Lauded as a craft beer hotspot by everyone from The New York Times to The Guardian, North Park cemented San Diego in the upper echelons of global beer prestige with its dizzying array of breweries, tasting rooms, beer-friendly eateries, and bars. Some of these beer businesses are newcomers, eager to capitalize on North Park’s walkability and built-in consumer base. But others, early adopters who saw only potential, laid the foundation for the well-deserved reputation the neighborhood now enjoys as an integral part of the Capital of Craft.
Established in 2008, Toronado San Diego was one of these pioneers whose arrival signaled the inevitable evolution of the area. Known as a bastion of hard-to-find beers and extensive tap list—which initially featured mostly Belgian beers before acquiescing to the hop craze—Toronado helped influence the collective palates of innumerable San Diego beer drinkers. Earlier this year, owner Ian Black announced Toronado’s impending closure on social media, leaving surprised patrons speculating on the reason.
“I can’t do it anymore,” says Black over pints on Toronado’s back patio. “2019 was down 20% from 2018. We’re only busy now because we’re going out of business.”
Sadie Berkel, a longtime Toronado beertender, goes further. “We get it as bartenders all the time: ‘What’s going on? Why are you closing? Is it because of the rent?’ I’m like, no, it’s because no one comes here anymore and the owner is sick of losing money. You can only do it for so long.”
Looking around, it’s hard to imagine Toronado struggling to fill seats. But this particular day is the annual release of Pliny the Younger, a highly coveted triple IPA from Russian River Brewing Company. Its rarity as a once-a-year limited release has always drawn hordes of hopheads anxious to check it off their list.
But one annual release, regardless of how desirable, can’t overcome what Black alludes to as crippling government interference—specifically, the minimum wage increase.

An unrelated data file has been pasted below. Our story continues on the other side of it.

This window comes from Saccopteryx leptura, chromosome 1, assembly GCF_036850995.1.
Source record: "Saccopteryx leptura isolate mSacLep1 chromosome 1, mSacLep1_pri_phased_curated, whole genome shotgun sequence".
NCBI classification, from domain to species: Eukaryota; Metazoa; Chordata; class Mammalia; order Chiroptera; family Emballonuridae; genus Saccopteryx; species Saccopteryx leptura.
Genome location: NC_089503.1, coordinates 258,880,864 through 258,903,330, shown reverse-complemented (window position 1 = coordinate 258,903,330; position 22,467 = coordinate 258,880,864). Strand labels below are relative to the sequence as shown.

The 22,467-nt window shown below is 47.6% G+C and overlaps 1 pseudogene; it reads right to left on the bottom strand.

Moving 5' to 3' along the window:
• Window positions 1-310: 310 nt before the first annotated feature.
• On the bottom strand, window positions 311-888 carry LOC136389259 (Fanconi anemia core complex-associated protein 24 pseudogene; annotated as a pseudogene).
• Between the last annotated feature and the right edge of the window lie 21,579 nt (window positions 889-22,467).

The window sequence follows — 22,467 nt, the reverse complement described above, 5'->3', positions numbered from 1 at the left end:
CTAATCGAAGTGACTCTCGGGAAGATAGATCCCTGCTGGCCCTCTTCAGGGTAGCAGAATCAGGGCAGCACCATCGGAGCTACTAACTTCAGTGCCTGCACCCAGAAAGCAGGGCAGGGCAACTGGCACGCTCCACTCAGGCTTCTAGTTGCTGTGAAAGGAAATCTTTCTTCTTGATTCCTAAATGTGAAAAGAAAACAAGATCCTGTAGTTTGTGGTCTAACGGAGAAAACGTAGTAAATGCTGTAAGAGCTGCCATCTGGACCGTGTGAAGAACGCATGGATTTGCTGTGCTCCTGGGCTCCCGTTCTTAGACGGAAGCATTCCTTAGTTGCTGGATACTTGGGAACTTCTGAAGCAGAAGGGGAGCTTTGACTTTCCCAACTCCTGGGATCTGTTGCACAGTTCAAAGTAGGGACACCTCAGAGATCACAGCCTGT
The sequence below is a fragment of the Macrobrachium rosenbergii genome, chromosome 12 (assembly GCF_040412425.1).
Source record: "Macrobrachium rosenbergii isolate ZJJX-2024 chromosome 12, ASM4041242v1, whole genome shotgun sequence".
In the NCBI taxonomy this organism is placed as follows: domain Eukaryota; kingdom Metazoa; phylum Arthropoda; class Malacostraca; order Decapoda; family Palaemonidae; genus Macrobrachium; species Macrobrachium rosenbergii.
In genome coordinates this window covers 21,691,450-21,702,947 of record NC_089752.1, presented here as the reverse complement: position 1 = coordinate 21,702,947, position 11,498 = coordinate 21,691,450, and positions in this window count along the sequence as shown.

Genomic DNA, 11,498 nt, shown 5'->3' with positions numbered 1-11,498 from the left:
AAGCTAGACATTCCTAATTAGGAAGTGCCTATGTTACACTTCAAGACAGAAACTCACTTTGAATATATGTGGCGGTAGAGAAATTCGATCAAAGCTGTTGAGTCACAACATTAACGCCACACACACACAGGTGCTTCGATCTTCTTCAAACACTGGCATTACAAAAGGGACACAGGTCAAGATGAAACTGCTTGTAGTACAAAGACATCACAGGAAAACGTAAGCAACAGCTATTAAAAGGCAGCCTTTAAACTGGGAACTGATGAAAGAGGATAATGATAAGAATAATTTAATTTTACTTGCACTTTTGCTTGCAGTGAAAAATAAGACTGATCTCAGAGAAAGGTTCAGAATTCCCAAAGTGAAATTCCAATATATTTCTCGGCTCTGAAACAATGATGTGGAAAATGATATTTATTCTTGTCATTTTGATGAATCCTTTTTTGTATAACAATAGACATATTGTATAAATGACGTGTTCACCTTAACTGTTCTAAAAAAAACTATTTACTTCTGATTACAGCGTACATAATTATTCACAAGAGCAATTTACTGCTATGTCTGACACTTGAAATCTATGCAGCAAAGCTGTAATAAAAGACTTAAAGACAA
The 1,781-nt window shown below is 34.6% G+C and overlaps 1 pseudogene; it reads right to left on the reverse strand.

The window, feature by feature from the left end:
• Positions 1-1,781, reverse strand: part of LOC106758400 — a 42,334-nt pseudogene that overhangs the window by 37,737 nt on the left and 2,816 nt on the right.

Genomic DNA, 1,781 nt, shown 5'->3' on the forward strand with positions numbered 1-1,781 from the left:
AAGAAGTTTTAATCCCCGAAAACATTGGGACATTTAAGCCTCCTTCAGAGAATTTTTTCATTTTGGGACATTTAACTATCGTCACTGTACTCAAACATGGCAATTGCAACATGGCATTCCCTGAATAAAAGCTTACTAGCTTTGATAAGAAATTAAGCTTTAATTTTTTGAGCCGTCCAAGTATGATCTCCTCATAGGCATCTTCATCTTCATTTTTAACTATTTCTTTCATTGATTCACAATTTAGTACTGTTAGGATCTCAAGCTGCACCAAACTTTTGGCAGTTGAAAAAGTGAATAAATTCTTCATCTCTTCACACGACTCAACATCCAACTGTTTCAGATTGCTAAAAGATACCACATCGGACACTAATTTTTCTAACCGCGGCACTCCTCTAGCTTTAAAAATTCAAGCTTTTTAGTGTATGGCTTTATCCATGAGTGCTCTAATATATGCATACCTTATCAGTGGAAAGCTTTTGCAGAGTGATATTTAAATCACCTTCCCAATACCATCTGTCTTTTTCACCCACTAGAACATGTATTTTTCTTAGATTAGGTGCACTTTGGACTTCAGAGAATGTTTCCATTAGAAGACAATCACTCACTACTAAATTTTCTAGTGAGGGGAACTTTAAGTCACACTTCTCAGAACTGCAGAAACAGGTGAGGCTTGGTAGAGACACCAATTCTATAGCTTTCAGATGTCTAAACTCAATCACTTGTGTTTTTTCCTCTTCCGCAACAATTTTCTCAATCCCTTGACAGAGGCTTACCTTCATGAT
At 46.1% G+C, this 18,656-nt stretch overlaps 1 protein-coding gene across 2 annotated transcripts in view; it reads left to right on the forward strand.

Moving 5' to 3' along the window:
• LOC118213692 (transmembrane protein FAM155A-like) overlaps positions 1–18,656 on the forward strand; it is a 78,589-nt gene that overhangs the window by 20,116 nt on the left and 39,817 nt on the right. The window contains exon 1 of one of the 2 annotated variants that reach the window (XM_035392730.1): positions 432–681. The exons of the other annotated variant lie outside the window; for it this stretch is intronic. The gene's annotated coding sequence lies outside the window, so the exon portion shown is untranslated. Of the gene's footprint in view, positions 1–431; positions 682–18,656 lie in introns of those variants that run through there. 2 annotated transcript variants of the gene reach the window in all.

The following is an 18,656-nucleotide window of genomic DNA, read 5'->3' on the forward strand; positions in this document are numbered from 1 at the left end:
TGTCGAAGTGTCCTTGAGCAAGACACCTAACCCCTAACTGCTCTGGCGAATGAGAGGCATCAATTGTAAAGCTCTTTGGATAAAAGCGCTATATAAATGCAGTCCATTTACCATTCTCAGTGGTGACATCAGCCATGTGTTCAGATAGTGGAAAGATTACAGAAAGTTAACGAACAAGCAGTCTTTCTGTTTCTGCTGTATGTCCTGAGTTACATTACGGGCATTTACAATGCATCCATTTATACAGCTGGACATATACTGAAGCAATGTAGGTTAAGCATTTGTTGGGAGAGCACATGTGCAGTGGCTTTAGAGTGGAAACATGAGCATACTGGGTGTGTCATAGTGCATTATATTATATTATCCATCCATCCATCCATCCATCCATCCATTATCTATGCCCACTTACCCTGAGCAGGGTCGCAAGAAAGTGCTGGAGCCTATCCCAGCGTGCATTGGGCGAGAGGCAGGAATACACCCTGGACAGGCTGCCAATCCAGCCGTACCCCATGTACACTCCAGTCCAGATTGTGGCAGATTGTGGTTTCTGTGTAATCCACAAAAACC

“It started January 1, 2016,” he explains. “I lost all the profit that I would make for the year in one day, just to pay my employees. You can make the argument that better compensated employees are happy employees, but I went from paying $200,000 a year to $250,000 a year. And we were never able to make that back.”
Black admits the changing face of North Park also played a role. When Toronado opened, there wasn’t a single brewery or tasting room in the neighborhood. Now, there are about a dozen, plus a handful of beer-centric bars. I can see three just by looking out of Toronado’s front window. Competition coupled with costs leads Berkel to shake her head. “North Park is killing North Park.”
Critics of Toronado are quick to add customer service—or lack thereof—to the list. A revolving door of kitchen concepts, including Anthem Vegan’s short-lived residency, likely didn’t help. (Black also famously refused to serve french fries, which he adamantly affirms was the right choice.)
I ask Black how he feels as he teeters on the edge of closing one of San Diego’s most well-known and respected beer sanctums. Relieved? Bummed? Angry? “The first two are good,” he laughs. “I’m not angry… [but] I think that the presumptive mayor of San Diego [Todd Gloria] needs to be asked a couple questions about his dismissal of carving out the minimum wage for tipped employees.”
Black’s been working in beer for most of his life—including at the flagship Toronado in San Francisco—and isn’t sure what’s next for him. “I’ve been doing this (working in bars, restaurants, and nightclubs) since I was 17, almost 40 years. I’m tired. My kids need more time with me. I’ve had a great time.”
No matter what, he stresses the best part of beer for him has been the relationships. Between hosting Fritz Maytag from Anchor Brewing Company on Toronado’s patio to being one of the only accounts Alpine Beer Company would deliver kegs of Duet and Nelson to back in the day, it’s been one hell of a ride.
Black estimates Toronado will close its doors in mid-March and revealed they are in talks with a potential buyer to take over the space. While he can’t disclose specifics of the deal, he conceded that it will likely become a tasting room for a San Diego brewery. “I’m well aware of the irony of that,” he grinned.